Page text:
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I like the Gâteau au Yaourt (Yogurt Cake) as describe here (in French):

http://www.750g.com/gateau-au-yaourt-r45540.htm

I uses Yogurt (x1), Flour (x3, see below), Eggs (x3), Oil (x1/2 to x1), Sugar (x2), and whatever flavor you like... (vanilla, chocolate, nuts...)

The recipes always say to cook the cake for about 35 min. I always end up leaving the cake in the oven for another 20 min. or so.

What would be the reason why the cooking takes longer here? Wouldn't 180°C be the same in the US? (I use 350°F for the oven settings...)

Also, I put less flour (I use 2/3rd instead of the French quantities to avoid getting a piece of stone out of the oven), however, the texture is very similar. Also most often I add chocolate to it, making the batter generally thicker.

However, I think that there is quite a difference between 35 min. and nearly a whole hour...

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    The less flour is pretty suspicious - it sounds like either the original recipe is bad or something else went wrong when you (I assume) tried it and got a bad result with the result as written. – Cascabel May 2 '17 at 0:17
  • Flour in France is different... I don't know exactly what's the difference, but the one here makes things thicker with less. – Alexis Wilke May 2 '17 at 0:45
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    Baking times are rough estimates anyway, and then you also make changes to the recipe. You also don't say anything about the tin size, but it could also be different, e.g. you could be using a 9 inch tin instead of the 26 or 28 cm you would be using in France. Also 350 F is closer to 175 C than to 180. So the obvious explanation is "when you change the recipe, it needs a different amount of time". What else do you expect to hear? What should an answer contain to make it satisfactory to you? – rumtscho May 2 '17 at 0:58
  • @rumtscho Well... if I knew the answer before asking the question, maybe I wouldn't ask the question? 8-) That being said, I suppose I should use 355°F instead. 5°F x 35 min. is certainly quite a bit of a difference. – Alexis Wilke May 2 '17 at 6:42
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My first suspicion would be your oven. Home ovens are notoriously inaccurate, and it may be that yours is just slow, which is to say that it doesn't quite reach the temperature to which you set it. If you don't already have one, buy a good oven thermometer (the kind you leave in the oven all the time) and use that rather than the indicator on the oven knob or the oven's display. You may find that when you set your oven to 350°F, you actually only get 310°F.

The second suspect would of course be the ingredients, especially the flour. Flour varies a lot between countries, and the fact that you're using American flour and also changing the quantity could impact cooking time. You also didn't mention what type of flour you're using -- common types in the US include all purpose flour, bread flour, and cake flour, and these each differ in protein content. One thing you could try (after checking your oven temp, of course) is to use French-style flour and see if that makes a difference. If that does the trick, then you might experiment with blending two flour types (like all purpose and bread flour) to approximate the protein level of the flour that you're used to. Yogurt also seems to be different in different countries, and it could be that ours has a higher water content than what you're used to.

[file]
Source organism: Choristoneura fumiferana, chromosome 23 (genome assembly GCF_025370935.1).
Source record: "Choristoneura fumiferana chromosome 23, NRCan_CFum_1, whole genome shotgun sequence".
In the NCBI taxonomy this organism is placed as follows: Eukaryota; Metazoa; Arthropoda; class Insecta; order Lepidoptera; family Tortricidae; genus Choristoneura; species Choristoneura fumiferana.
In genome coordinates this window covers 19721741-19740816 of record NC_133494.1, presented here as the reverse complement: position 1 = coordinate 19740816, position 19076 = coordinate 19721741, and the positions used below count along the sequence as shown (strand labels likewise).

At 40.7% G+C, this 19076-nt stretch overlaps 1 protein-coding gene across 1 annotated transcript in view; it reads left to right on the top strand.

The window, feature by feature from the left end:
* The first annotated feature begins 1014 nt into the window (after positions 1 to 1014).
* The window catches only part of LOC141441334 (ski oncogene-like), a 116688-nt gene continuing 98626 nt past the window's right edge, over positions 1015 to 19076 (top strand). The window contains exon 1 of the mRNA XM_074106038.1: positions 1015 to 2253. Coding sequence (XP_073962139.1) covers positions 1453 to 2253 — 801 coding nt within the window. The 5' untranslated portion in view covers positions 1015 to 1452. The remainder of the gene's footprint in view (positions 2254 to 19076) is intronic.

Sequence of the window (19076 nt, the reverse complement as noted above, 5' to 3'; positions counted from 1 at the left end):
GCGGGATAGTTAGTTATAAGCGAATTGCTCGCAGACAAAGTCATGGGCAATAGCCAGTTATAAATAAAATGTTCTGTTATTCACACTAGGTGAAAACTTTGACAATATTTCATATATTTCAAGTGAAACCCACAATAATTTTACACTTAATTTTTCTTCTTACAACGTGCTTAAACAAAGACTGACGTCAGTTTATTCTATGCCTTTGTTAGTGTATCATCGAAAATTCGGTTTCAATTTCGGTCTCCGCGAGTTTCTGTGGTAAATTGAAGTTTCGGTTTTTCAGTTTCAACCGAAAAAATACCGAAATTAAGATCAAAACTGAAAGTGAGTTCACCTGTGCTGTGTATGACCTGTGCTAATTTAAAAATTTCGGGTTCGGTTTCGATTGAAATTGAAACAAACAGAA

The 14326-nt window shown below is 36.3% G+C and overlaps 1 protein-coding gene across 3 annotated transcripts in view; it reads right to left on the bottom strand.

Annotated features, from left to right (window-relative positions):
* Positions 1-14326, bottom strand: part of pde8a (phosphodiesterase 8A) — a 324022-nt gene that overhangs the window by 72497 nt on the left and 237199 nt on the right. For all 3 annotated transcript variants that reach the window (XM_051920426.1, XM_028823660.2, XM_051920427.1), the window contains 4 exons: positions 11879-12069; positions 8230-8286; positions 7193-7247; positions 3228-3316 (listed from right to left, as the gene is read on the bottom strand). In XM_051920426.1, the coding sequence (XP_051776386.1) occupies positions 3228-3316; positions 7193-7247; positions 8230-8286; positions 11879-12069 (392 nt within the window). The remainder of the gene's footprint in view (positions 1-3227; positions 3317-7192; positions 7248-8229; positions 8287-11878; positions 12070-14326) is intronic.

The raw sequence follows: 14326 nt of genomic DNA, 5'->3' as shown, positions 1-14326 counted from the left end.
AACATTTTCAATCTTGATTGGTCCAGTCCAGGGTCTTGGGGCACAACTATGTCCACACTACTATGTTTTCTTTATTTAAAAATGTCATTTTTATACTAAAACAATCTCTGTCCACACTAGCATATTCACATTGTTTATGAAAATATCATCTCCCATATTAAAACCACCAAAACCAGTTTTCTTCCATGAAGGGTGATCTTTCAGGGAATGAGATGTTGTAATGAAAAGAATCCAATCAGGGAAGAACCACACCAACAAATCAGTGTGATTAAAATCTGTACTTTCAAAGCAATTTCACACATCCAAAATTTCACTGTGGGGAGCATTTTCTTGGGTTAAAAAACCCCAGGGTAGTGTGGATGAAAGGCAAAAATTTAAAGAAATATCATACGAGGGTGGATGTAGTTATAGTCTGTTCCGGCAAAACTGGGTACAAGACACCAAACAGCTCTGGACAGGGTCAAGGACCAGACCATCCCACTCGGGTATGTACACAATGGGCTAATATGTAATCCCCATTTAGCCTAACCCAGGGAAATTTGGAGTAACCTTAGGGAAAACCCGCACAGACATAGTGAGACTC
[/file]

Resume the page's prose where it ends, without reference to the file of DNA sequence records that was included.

All that said, if you like the cakes you're making, then perhaps there's no need to adjust anything. A good cake is worth an extra 20 minutes of waiting.

Note: as Sobachina points out in a comment, altitude can make a difference. King Arthur Flour has a summary of changes to expect if this could be a factor.

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    Good answer. Another potential factor- altitude can make a significant difference in bake times. – Sobachatina May 2 '17 at 1:58
  • Excellent point -- can't believe I left that out @Sobachatina. I'll add now. – Caleb May 2 '17 at 2:08
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    The cake was a success :-) — In terms of altitude I had heard of that problem, although I'm in Sacramento (around 240ft above sea level, 73m) and I grew up close to Switzerland around 410m. So I would imagine that this would not change much. But aridity is much greater here in the valley than were I grew up where it would rain all the time. I'd have to check the oven thermometer. I bet you are right on with that one. In my previous oven, I would use higher temps and it would work right! – Alexis Wilke May 2 '17 at 6:56
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    A thorough answer, covers all bases. Very nice! – heathenJesus May 3 '17 at 16:14

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